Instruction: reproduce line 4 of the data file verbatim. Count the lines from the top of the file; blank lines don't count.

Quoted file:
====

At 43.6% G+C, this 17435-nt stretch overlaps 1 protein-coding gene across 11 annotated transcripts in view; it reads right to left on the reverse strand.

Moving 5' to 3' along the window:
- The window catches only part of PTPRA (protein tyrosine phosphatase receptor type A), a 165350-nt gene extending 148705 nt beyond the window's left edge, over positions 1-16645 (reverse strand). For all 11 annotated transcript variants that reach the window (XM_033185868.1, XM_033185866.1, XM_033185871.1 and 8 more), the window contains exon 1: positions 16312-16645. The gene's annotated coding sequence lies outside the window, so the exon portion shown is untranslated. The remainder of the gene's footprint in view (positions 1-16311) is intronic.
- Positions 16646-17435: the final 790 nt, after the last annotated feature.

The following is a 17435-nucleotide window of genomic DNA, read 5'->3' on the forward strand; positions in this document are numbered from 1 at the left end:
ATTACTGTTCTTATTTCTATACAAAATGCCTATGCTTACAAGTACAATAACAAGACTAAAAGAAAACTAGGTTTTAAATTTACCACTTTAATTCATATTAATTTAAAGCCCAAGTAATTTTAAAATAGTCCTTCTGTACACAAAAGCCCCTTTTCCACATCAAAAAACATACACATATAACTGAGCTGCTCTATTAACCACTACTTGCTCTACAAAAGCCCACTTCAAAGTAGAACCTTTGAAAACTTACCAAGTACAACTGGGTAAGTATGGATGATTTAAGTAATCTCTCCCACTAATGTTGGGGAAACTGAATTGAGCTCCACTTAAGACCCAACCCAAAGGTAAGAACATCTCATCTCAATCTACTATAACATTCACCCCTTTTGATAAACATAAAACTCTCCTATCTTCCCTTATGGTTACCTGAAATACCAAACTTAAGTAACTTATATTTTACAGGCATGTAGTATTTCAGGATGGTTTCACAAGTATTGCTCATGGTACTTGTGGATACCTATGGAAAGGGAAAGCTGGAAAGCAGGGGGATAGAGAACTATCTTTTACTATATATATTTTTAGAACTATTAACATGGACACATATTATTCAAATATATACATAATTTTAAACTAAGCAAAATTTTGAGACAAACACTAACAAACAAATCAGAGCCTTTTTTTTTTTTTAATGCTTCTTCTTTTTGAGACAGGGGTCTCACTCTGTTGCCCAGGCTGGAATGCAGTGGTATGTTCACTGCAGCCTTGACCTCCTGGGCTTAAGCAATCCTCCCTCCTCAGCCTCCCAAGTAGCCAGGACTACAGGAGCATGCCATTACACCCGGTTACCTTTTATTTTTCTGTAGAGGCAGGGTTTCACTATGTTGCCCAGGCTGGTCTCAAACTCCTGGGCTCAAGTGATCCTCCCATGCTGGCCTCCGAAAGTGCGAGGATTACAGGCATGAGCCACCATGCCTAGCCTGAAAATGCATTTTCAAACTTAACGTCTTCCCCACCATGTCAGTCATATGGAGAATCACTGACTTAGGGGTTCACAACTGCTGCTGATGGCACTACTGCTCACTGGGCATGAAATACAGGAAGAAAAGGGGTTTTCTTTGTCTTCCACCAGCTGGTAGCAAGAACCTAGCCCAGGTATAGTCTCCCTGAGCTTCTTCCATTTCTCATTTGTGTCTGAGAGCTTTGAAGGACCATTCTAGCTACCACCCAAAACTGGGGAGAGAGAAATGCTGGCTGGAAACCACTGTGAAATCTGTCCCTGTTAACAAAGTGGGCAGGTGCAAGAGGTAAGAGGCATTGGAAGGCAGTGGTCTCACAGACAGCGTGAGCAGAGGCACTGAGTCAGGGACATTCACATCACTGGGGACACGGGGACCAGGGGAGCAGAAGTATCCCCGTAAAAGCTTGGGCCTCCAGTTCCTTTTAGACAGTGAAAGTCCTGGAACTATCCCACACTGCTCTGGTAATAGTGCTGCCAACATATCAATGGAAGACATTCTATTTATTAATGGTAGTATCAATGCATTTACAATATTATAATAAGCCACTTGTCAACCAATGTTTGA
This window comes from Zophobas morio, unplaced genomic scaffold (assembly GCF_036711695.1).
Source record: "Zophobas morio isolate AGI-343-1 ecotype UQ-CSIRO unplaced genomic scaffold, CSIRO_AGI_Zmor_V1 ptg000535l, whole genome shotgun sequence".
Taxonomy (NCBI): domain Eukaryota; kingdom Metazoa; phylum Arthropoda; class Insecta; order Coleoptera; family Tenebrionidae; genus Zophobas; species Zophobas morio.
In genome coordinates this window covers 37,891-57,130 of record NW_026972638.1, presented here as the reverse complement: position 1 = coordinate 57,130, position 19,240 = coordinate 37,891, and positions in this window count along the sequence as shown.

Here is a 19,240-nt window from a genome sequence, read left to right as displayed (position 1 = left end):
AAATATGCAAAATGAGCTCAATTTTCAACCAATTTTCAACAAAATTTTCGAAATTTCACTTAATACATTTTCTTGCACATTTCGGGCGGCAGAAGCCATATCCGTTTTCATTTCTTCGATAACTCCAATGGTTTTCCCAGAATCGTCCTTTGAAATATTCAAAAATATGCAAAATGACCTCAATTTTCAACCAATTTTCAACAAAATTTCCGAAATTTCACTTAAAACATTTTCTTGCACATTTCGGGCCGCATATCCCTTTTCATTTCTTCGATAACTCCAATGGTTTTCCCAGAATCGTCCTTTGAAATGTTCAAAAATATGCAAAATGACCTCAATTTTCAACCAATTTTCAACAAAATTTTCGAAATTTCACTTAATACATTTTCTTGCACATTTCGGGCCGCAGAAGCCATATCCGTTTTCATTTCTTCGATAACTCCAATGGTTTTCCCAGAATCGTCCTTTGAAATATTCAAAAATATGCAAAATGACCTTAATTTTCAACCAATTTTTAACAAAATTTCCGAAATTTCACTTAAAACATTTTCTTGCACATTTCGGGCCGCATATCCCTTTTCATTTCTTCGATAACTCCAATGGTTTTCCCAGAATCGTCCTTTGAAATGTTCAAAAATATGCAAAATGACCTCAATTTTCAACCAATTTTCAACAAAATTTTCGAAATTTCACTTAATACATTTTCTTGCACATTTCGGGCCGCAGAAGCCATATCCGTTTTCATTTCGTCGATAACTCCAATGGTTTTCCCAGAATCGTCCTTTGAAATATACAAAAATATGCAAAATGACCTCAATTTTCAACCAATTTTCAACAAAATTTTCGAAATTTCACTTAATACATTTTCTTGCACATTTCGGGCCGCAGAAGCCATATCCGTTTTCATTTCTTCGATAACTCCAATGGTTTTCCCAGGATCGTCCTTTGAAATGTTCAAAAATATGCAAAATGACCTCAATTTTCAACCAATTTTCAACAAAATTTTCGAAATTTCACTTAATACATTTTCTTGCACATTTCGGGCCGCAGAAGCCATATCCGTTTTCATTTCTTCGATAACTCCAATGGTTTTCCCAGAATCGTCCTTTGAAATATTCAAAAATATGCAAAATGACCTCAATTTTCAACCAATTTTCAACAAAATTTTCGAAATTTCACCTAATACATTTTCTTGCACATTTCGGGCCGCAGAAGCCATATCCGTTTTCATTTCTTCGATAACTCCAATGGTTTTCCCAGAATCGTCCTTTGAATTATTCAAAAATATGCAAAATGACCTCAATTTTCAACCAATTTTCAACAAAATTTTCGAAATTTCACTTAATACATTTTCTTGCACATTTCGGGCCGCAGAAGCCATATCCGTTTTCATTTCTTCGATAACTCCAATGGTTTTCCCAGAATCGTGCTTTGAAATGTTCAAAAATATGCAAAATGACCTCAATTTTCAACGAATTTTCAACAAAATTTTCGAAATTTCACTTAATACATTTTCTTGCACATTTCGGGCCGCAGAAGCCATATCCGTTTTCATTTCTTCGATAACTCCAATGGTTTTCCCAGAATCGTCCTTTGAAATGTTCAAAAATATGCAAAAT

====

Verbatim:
- Positions 16646-17435: the final 790 nt, after the last annotated feature.